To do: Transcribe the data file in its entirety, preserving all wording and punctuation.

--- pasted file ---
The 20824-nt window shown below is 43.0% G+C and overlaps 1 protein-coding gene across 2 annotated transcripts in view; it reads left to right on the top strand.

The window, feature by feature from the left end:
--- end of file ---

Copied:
The 20824-nt window shown below is 43.0% G+C and overlaps 1 protein-coding gene across 2 annotated transcripts in view; it reads left to right on the top strand.

The window, feature by feature from the left end: